While in Utah, Romney believed the '02 governor's race in Massachusetts wouldn't be an option for him (a Republican, Jane Swift, was serving as acting governor and was expected to seek a full term with the state party's support) and turned his eye to Utah, where the governorship would be open in 2004. For a time, it seemed like the better option for Romney. But abortion would be a problem: Utah Republicans, a very conservative group to begin with, generally award their nominations at a convention dominated by their most ideologically pure elements. So when the local press began reporting on his potential interest in the '04 race, Romney sent a letter to the Salt Lake Tribune stating that "I do not wish to be labeled pro-choice." But then Swift's standing in Massachusetts cratered and Romney found the '02 opening he'd wanted all along. He returned to Massachusetts, reaffirmed his support for Roe (this time using more guarded language), and won the election, then shifted gears again in 2005, declaring himself pro-life and chalking up his conversion to a conversation to a conversation with a Harvard stem cell scientist that the scientist vehemently disputes. The thread that runs through all of this is a transactional approach to politics: Who do I need to win over and what do they want me to say?

Abortion, of course, is only the most glaring example of this. There was a time when Romney would brag that he was more supportive of gay rights than Ted Kennedy and that he'd voted for Democrat Paul Tsongas for president in 1992, and when he'd forcefully distance himself from Reagan conservatism. All of this was well-established four years ago, when Romney -- sensing an opening to John McCain's right in the GOP race -- refashioned himself as a red meat-spewing national conservative, promising to "double Guantanamo" and warning that the election of a Democratic president would amount to "a surrender to terror." His flip-floppery was very much an issue in the '08 race. As a New Yorker cartoon caption put it back then, "Romney is a passionate advocate of each new stance he takes."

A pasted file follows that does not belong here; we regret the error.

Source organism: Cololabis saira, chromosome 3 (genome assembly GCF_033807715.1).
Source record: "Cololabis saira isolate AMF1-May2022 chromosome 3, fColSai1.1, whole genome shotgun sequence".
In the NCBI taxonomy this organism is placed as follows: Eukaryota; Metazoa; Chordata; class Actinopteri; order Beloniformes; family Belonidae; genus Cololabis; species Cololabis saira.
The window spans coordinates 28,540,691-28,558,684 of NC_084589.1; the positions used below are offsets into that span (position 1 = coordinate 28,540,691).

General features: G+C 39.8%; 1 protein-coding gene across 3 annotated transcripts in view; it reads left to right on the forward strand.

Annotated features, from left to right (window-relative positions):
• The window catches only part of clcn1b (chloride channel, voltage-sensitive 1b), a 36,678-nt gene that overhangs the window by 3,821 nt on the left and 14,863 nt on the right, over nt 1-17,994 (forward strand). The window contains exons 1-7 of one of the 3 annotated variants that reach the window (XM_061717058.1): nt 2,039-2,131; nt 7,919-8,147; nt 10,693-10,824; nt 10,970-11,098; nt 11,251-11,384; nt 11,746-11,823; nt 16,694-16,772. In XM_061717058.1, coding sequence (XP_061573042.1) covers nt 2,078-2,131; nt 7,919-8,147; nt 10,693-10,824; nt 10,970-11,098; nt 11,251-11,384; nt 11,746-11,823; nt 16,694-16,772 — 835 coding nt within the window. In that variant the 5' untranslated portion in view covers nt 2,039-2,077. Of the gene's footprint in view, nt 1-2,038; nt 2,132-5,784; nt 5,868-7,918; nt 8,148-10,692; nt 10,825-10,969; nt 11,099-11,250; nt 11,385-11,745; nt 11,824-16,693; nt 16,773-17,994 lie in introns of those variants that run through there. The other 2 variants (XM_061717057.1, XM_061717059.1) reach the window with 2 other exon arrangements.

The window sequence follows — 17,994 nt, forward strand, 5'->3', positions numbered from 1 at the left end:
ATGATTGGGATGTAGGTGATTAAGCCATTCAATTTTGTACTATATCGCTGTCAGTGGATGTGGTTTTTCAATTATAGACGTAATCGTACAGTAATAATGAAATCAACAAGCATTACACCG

This is what makes Romney such a mystery. Many assume that he's secretly a slightly right-of-center conservative who is willing to contort himself in whatever ways he has to in order to win the White House, but that he'll govern pragmatically if he ever gets there. This is the George H.W. Bush model. But this might be giving Romney too much credit. He could be a lot more inflexibly conservative than we realize, at least on some issues -- what if he was  faking it more in Massachusetts than he is now? Or what if he just doesn't believe in anything besides climbing the political ladder and perpetually meeting the demands of his coalition? If the same inflexibly conservatism that defines the Obama-era GOP lingers into a Romney presidency, then we'd probably get a president who reflects that.

So yes, it's true, the conservative movement is guilty of flip-flopping these past few years. But this is not what turned Romney into a flip-flopper, because it's really all he's ever been.

By Steve Kornacki

Steve Kornacki is an MSNBC host and political correspondent. Previously, he hosted “Up with Steve Kornacki” on Saturday and Sunday 8-10 a.m. ET and was a co-host on MSNBC’s ensemble show “The Cycle.” He has written for the New York Observer, covered Congress for Roll Call, and was the politics editor for Salon. His book, which focuses on the political history of the 1990s, is due out in 2017.